Handout Topic: Which or that?
Which and that are often confused when used as relative pronouns introducing adjective clauses (although both may be used in other ways also). For example, in the following sentence, would you use which or that to fill in the blank?
- The office _____ is next to the elevator is mine.
If you mean to specify (perhaps among several other offices) which office is yours, then you should use that. If, however, it is already clear from the context which office is yours, and the information you are adding about it being next to the elevator is simply extra information, you should use which.
The answer, then, really depends on what you mean to say, and so either which or that are possible in this example. But this is not always the case. As a rule, which should be used to introduce nonrestrictive clauses, and that should be used to introduce restrictive clauses. Grammar guides are starting to allow which to be used in both the restrictive and nonrestrictive sense (while still reserving that for restrictive cases), but for most academic writing, it is best to follow the traditional guidelines.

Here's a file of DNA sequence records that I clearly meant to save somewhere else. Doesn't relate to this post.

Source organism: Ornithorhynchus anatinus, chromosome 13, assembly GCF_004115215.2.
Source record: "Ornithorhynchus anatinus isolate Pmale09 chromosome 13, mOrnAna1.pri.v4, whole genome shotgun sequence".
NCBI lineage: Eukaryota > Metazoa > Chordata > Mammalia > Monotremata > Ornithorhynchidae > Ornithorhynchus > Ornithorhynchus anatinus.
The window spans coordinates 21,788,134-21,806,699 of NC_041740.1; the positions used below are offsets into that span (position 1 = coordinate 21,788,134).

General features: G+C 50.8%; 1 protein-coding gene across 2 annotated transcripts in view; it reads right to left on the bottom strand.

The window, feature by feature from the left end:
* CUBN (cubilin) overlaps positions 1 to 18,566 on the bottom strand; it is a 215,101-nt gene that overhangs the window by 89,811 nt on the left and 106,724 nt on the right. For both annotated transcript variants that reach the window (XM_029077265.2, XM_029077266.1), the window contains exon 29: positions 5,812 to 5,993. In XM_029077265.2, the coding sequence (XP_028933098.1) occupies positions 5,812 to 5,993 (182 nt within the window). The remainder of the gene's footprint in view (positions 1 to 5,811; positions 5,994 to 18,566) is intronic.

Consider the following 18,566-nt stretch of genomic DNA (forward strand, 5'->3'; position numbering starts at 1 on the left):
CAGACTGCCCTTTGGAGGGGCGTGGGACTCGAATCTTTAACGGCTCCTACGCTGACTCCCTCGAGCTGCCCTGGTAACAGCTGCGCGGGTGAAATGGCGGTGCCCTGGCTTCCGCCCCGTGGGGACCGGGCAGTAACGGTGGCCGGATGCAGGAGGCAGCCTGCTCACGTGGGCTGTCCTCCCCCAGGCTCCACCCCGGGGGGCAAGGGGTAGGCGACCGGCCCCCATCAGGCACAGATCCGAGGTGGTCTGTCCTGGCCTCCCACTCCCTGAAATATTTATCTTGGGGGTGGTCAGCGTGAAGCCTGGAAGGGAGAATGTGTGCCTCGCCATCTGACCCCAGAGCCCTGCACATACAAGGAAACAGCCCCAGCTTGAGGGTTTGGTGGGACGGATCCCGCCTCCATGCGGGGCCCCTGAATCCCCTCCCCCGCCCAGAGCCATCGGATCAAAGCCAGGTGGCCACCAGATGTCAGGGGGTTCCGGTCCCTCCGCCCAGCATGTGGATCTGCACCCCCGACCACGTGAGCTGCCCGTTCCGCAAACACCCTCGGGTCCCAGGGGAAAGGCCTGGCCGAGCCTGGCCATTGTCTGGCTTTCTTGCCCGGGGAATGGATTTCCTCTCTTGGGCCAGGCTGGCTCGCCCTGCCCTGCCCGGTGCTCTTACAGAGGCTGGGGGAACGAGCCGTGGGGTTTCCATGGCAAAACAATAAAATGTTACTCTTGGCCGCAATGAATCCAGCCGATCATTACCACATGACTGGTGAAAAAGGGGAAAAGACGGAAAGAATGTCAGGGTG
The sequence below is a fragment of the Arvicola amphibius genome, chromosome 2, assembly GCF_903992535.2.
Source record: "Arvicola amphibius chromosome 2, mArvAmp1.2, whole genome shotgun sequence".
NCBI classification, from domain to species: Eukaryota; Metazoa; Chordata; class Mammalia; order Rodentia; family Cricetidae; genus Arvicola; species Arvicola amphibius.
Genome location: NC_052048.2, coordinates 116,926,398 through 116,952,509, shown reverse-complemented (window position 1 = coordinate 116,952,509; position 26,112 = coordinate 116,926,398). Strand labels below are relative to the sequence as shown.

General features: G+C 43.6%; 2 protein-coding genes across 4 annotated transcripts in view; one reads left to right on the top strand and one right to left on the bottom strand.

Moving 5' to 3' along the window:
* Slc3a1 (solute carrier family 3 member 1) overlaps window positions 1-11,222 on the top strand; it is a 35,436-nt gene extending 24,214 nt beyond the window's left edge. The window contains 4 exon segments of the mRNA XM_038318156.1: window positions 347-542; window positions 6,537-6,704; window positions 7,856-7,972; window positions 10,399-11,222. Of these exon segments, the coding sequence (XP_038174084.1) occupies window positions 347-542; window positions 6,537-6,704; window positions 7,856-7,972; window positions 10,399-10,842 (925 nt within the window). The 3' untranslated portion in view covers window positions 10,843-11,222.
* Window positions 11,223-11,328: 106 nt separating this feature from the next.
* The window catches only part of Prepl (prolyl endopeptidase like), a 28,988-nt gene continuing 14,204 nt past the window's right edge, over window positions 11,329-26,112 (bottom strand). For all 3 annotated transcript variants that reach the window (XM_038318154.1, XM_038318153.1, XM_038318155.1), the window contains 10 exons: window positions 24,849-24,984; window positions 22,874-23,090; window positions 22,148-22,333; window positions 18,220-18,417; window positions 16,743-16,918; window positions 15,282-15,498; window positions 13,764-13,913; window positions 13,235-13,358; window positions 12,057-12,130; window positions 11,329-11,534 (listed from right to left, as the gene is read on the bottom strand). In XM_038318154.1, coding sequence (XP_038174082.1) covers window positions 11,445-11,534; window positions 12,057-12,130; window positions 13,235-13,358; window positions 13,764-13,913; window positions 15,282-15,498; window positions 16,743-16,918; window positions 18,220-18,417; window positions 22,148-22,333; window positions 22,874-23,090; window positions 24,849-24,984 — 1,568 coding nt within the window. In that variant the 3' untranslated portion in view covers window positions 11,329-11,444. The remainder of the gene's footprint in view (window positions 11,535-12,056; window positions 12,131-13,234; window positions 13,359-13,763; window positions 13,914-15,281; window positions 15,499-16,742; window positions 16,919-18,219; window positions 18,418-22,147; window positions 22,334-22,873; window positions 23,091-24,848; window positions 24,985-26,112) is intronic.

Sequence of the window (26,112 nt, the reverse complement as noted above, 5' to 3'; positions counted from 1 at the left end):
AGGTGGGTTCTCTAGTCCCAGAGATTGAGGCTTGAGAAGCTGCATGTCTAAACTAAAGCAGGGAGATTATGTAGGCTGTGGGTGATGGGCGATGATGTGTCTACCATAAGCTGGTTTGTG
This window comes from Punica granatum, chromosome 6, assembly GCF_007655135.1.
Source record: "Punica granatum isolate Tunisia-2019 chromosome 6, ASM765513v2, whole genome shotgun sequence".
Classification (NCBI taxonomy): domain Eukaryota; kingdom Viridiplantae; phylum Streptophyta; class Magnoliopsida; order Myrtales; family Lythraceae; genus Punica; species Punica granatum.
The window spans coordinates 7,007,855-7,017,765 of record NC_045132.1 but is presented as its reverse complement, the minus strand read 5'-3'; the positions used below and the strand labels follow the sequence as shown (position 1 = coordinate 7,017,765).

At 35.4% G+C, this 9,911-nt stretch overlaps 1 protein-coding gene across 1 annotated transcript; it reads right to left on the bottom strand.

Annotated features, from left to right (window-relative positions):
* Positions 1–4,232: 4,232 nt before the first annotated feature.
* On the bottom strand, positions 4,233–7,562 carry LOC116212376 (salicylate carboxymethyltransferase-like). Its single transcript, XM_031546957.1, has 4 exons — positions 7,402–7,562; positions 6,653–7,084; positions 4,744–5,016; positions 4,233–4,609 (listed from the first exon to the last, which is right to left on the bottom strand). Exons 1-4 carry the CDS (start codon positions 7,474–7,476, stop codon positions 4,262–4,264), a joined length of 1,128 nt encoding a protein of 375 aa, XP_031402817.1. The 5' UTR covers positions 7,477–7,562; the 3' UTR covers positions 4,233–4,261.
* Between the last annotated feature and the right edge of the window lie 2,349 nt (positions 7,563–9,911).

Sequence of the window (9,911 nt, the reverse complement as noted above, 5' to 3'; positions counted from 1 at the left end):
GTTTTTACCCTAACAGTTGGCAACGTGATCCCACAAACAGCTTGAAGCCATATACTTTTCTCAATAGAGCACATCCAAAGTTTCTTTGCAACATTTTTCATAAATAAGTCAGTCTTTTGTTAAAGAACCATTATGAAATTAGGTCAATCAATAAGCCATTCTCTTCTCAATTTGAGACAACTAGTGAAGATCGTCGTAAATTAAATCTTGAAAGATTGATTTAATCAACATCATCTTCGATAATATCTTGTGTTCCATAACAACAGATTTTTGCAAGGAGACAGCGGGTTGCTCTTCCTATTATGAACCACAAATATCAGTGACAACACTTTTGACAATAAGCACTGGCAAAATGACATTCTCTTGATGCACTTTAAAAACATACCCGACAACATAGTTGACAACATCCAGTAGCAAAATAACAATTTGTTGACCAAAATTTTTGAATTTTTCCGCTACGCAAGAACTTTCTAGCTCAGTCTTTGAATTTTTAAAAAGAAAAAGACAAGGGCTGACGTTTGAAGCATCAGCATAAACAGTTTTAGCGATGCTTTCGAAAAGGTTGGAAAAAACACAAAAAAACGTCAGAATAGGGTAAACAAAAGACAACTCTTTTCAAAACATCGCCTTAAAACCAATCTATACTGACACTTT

A nonrestrictive clause is essentially supplying non-essential information, while a restrictive clause is supplying information necessary to the meaning of the sentence.
e.g. #1 The chair, which is my father’s favourite, was found downstairs in the basement.
e.g. #2 The chair that is my father’s favourite was found downstairs in the basement.
The way the clauses in the above sentences are written changes the way the sentence is read. Because which clauses are nonrestrictive, we know that the information about the chair being the father’s favourite in the first example (#1) is non-essential. When the clause is introduced by that, however, it becomes restrictive. This changes the meaning of the sentence and indicates that it is necessary to specify which chair is being referred to (perhaps there were other chairs found downstairs as well). The second example suggests we could not identify the chair being referred to without knowing it was the father’s favourite; the first example is simply providing more information about the chair.
Notice that nonrestrictive clauses beginning with which are set off with a pair of commas (or a single comma if the clause appears at the end of the sentence).
- The study rooms, which were locked at night, saw a lot of use during the exam period.